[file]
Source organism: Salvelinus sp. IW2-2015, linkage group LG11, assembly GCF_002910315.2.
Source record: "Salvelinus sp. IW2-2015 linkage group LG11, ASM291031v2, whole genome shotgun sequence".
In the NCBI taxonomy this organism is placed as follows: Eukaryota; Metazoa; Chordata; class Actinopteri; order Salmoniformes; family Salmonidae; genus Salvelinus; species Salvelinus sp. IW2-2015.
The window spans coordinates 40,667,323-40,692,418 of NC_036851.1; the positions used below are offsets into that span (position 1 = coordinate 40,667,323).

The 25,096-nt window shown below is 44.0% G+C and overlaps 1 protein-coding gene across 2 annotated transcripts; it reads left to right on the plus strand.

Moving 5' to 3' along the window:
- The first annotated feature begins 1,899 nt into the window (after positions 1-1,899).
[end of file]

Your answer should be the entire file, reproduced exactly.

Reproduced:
Source organism: Salvelinus sp. IW2-2015, linkage group LG11, assembly GCF_002910315.2.
Source record: "Salvelinus sp. IW2-2015 linkage group LG11, ASM291031v2, whole genome shotgun sequence".
In the NCBI taxonomy this organism is placed as follows: Eukaryota; Metazoa; Chordata; class Actinopteri; order Salmoniformes; family Salmonidae; genus Salvelinus; species Salvelinus sp. IW2-2015.
The window spans coordinates 40,667,323-40,692,418 of NC_036851.1; the positions used below are offsets into that span (position 1 = coordinate 40,667,323).

The 25,096-nt window shown below is 44.0% G+C and overlaps 1 protein-coding gene across 2 annotated transcripts; it reads left to right on the plus strand.

Moving 5' to 3' along the window:
- The first annotated feature begins 1,899 nt into the window (after positions 1-1,899).